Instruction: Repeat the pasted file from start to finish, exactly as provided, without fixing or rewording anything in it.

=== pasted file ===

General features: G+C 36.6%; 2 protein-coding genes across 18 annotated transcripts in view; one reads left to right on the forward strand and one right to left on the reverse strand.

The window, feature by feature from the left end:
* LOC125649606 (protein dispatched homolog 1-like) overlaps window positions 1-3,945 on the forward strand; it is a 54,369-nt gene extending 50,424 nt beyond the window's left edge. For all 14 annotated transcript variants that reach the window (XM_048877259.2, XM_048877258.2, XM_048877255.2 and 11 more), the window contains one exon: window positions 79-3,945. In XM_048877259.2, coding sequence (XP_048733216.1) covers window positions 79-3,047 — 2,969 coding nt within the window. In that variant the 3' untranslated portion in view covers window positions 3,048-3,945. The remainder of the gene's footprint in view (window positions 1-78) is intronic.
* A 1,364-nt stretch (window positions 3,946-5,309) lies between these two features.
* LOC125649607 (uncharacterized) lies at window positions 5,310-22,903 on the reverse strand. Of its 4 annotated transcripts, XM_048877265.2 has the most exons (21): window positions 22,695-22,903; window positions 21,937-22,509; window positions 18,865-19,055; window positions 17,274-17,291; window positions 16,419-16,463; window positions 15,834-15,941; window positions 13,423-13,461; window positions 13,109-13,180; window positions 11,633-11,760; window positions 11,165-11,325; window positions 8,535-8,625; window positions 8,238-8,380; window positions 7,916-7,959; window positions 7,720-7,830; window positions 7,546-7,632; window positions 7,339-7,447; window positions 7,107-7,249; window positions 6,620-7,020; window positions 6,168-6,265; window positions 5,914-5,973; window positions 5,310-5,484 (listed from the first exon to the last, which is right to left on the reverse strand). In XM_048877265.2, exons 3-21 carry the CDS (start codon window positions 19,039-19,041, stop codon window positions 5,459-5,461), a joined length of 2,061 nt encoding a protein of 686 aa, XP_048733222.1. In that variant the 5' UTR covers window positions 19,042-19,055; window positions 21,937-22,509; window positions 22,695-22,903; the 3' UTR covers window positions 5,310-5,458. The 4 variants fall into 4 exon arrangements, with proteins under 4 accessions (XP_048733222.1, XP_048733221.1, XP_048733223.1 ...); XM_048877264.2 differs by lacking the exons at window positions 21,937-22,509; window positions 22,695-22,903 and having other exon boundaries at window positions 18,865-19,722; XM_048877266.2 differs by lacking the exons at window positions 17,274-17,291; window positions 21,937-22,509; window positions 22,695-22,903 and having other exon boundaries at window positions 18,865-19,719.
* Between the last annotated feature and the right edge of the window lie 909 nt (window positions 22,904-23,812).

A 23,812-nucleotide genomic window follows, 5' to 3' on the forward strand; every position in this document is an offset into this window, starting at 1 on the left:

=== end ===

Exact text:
General features: G+C 36.6%; 2 protein-coding genes across 18 annotated transcripts in view; one reads left to right on the forward strand and one right to left on the reverse strand.

The window, feature by feature from the left end:
* LOC125649606 (protein dispatched homolog 1-like) overlaps window positions 1-3,945 on the forward strand; it is a 54,369-nt gene extending 50,424 nt beyond the window's left edge. For all 14 annotated transcript variants that reach the window (XM_048877259.2, XM_048877258.2, XM_048877255.2 and 11 more), the window contains one exon: window positions 79-3,945. In XM_048877259.2, coding sequence (XP_048733216.1) covers window positions 79-3,047 — 2,969 coding nt within the window. In that variant the 3' untranslated portion in view covers window positions 3,048-3,945. The remainder of the gene's footprint in view (window positions 1-78) is intronic.
* A 1,364-nt stretch (window positions 3,946-5,309) lies between these two features.
* LOC125649607 (uncharacterized) lies at window positions 5,310-22,903 on the reverse strand. Of its 4 annotated transcripts, XM_048877265.2 has the most exons (21): window positions 22,695-22,903; window positions 21,937-22,509; window positions 18,865-19,055; window positions 17,274-17,291; window positions 16,419-16,463; window positions 15,834-15,941; window positions 13,423-13,461; window positions 13,109-13,180; window positions 11,633-11,760; window positions 11,165-11,325; window positions 8,535-8,625; window positions 8,238-8,380; window positions 7,916-7,959; window positions 7,720-7,830; window positions 7,546-7,632; window positions 7,339-7,447; window positions 7,107-7,249; window positions 6,620-7,020; window positions 6,168-6,265; window positions 5,914-5,973; window positions 5,310-5,484 (listed from the first exon to the last, which is right to left on the reverse strand). In XM_048877265.2, exons 3-21 carry the CDS (start codon window positions 19,039-19,041, stop codon window positions 5,459-5,461), a joined length of 2,061 nt encoding a protein of 686 aa, XP_048733222.1. In that variant the 5' UTR covers window positions 19,042-19,055; window positions 21,937-22,509; window positions 22,695-22,903; the 3' UTR covers window positions 5,310-5,458. The 4 variants fall into 4 exon arrangements, with proteins under 4 accessions (XP_048733222.1, XP_048733221.1, XP_048733223.1 ...); XM_048877264.2 differs by lacking the exons at window positions 21,937-22,509; window positions 22,695-22,903 and having other exon boundaries at window positions 18,865-19,722; XM_048877266.2 differs by lacking the exons at window positions 17,274-17,291; window positions 21,937-22,509; window positions 22,695-22,903 and having other exon boundaries at window positions 18,865-19,719.
* Between the last annotated feature and the right edge of the window lie 909 nt (window positions 22,904-23,812).

A 23,812-nucleotide genomic window follows, 5' to 3' on the forward strand; every position in this document is an offset into this window, starting at 1 on the left: